David Cameron's clampdown on "spurious" legal claims against veterans of the Iraq War has been welcomed by Falklands War hero Simon Weston.
The Prime Minister has asked the National Security Council to draw up a plan to "stamp out" what he described as an "industry" trying to profit from servicemen.
Proposals for action include measures to curb the use of "no win, no fee" arrangements and accelerate the introduction of a 12-month residence test for eligibility for legal aid.
Law firms which are found to have abused the system could also face tougher penalties under the measures being considered.
Mr Cameron said action would be taken against any legal firm found to have abused the system in the past to pursue "fabricated" claims.
"It is clear that there is now an industry trying to profit from spurious claims lodged against our brave servicemen and women who fought in Iraq," he said.
"This is unacceptable and no way to treat the people who risk their lives to keep our country safe - it has got to end."
The PM added: "Our armed forces are rightly held to the highest standards, but our troops must know that, when they get home from action overseas, this Government will protect them from being hounded by lawyers over claims that are totally without foundation."
Mr Weston, 54, who became nationally known for his recovery and charity work after being badly burned in the Falklands conflict, said he had "huge concern" over how many legal claims against servicemen could be legitimate.
He told the Press Association: "You have snipers being called into question who have judgment calls to make ... It is so wrong that other people back here in their little ivory white towers in their comfy, cosy armchairs by the fireside, once they have gone after the ambulance-chaser van, then decide to judge that person.
"Nobody ever should be above the law. But don't sit back here in your idle judgment just because it's a job for you."
Mr Weston added: "Unless you have got absolute cast iron evidence, don't put people through the traumas of having to go through a legal case which can never be proven, or in the end is proven wrong. A lot of these guys, they can't afford to defend themselves. Where are they supposed to get the money from? They are being made bankrupt by some of these cases."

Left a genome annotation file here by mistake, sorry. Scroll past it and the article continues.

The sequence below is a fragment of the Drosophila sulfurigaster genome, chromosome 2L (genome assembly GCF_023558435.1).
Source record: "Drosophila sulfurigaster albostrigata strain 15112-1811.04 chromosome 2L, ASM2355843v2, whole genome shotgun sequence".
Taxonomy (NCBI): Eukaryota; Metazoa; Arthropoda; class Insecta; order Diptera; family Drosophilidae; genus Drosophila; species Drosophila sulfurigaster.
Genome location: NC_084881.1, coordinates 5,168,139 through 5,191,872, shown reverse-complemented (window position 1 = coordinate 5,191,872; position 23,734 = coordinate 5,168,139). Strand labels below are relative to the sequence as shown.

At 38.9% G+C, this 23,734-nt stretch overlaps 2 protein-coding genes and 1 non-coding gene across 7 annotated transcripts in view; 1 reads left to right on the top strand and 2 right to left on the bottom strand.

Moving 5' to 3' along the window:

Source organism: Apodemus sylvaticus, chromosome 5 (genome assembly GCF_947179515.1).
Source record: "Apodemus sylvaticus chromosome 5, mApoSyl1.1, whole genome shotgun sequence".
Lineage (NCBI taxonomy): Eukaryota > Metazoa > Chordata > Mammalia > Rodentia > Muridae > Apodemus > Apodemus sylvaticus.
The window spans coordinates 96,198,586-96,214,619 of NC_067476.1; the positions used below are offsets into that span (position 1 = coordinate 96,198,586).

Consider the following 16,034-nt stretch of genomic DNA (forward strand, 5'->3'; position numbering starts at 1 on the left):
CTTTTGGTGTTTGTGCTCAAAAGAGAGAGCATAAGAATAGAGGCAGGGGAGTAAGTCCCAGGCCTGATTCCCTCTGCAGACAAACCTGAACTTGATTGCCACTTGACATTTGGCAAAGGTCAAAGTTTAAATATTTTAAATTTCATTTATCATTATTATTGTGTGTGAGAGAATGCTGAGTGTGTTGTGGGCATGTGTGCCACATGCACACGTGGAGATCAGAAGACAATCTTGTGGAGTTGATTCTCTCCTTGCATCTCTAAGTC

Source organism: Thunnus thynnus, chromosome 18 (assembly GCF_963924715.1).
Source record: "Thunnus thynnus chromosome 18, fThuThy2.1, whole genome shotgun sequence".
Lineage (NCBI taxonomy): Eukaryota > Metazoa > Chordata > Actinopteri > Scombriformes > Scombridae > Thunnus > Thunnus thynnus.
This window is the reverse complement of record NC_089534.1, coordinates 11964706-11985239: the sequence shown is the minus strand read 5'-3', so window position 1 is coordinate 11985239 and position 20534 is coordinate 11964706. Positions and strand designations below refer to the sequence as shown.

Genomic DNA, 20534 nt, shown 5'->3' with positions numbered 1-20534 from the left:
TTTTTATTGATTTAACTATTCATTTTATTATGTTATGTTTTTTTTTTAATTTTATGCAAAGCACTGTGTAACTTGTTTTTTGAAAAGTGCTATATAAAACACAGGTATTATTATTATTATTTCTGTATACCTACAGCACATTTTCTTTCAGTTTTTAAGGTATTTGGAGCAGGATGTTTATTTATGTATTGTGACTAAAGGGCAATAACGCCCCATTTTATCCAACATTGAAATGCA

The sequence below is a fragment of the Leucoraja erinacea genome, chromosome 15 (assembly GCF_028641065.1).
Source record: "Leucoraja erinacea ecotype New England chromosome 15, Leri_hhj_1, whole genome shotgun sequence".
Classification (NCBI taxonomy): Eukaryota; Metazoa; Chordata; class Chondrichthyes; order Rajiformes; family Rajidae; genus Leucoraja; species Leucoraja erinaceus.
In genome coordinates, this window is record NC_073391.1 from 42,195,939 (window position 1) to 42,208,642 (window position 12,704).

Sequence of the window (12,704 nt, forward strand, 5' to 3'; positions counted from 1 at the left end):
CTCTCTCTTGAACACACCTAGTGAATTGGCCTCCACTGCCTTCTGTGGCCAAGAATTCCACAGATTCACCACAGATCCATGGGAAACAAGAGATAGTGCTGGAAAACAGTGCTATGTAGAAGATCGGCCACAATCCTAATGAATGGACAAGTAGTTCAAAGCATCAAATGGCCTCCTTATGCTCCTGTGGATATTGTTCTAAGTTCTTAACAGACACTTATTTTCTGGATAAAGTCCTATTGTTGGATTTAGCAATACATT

He added: "It's a terrible thing to put men and women and their families, who have been through enough of armed conflict, it's a terrible thing to put them through again."
Mayor of London Boris Johnson also criticised lawyers who he said unfairly went after military personnel.
He told PA: "They have ambulance-chasing lawyers, who frankly don't make their lives any easier with some of the cases they try to bring, and make it very hard for them to do their jobs."
Law firm Leigh Day has already been referred to the Solicitors Disciplinary Tribunal as a result of the failure to disclose a key document to the £31 million Al-Sweady Inquiry.
The inquiry concluded in its final report in December 2014 that allegations of war crimes following the Battle of Danny Boy on May 14 2004 in southern Iraq were based on "deliberate lies, reckless speculation and ingrained hostility".
Once disciplinary proceedings have been completed against any firm, Defence Secretary Michael Fallon has been ordered to prepare the ground for seeking to recover as much of the taxpayers' money spent on the inquiry as possible.
The Legal Aid Agency has also been asked to review all contracts to establish whether legal aid should be restricted on an interim basis in relation to any firm under investigation for misconduct, and whether such contracts should be scrapped entirely after disciplinary proceedings have been completed.
A Downing Street source said: "It would be unprecedented for the Government to sue a law firm in this way - but if they are found to have acted improperly, then it will be the right thing to do. The public, and the soldiers who have been subject to malicious lies, would expect nothing less."
Mr Cameron's action comes just days after Mr Fallon told MPs he was concerned about the "industrial scale" of claims against serving personnel and veterans.
The Iraq Historic Allegations Team (Ihat) has sent documents to around 280 veterans telling them they were involved in an incident under investigation.
A spokesman for Leigh Day said the Government had paid compensation in more than 300 cases relating to the abuse and unlawful detention of Iraqis, including the death of Baha Mousa in 2003.
The spokesman said: "No-one is above the law, not us, not the British Army and not the Government. We cannot imagine that the Prime Minister is proposing that this should change.
"We have made it very clear that we refute all of the allegations that have been laid before us by the Solicitors Regulatory Authority. We will contest those allegations vigorously before the Solicitors Disciplinary Tribunal."